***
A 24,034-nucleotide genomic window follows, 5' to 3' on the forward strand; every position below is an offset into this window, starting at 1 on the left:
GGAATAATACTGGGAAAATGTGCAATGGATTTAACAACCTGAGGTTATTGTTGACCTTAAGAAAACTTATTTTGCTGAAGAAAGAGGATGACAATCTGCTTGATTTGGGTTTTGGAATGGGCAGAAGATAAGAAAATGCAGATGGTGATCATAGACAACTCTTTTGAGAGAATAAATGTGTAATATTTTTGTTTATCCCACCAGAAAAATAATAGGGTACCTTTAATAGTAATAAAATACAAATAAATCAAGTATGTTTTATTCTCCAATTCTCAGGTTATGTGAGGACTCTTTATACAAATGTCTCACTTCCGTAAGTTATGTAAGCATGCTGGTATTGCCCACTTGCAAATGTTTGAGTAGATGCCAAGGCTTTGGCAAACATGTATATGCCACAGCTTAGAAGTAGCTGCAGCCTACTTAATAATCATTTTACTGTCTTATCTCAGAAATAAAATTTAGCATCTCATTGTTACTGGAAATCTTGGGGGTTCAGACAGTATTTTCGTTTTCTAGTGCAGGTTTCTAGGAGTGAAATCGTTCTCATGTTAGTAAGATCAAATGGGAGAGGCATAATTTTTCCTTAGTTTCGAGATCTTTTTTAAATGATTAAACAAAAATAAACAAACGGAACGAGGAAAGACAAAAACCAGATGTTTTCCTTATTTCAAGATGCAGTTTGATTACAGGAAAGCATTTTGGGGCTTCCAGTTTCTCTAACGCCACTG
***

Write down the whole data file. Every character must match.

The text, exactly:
A 24,034-nucleotide genomic window follows, 5' to 3' on the forward strand; every position below is an offset into this window, starting at 1 on the left:
GGAATAATACTGGGAAAATGTGCAATGGATTTAACAACCTGAGGTTATTGTTGACCTTAAGAAAACTTATTTTGCTGAAGAAAGAGGATGACAATCTGCTTGATTTGGGTTTTGGAATGGGCAGAAGATAAGAAAATGCAGATGGTGATCATAGACAACTCTTTTGAGAGAATAAATGTGTAATATTTTTGTTTATCCCACCAGAAAAATAATAGGGTACCTTTAATAGTAATAAAATACAAATAAATCAAGTATGTTTTATTCTCCAATTCTCAGGTTATGTGAGGACTCTTTATACAAATGTCTCACTTCCGTAAGTTATGTAAGCATGCTGGTATTGCCCACTTGCAAATGTTTGAGTAGATGCCAAGGCTTTGGCAAACATGTATATGCCACAGCTTAGAAGTAGCTGCAGCCTACTTAATAATCATTTTACTGTCTTATCTCAGAAATAAAATTTAGCATCTCATTGTTACTGGAAATCTTGGGGGTTCAGACAGTATTTTCGTTTTCTAGTGCAGGTTTCTAGGAGTGAAATCGTTCTCATGTTAGTAAGATCAAATGGGAGAGGCATAATTTTTCCTTAGTTTCGAGATCTTTTTTAAATGATTAAACAAAAATAAACAAACGGAACGAGGAAAGACAAAAACCAGATGTTTTCCTTATTTCAAGATGCAGTTTGATTACAGGAAAGCATTTTGGGGCTTCCAGTTTCTCTAACGCCACTG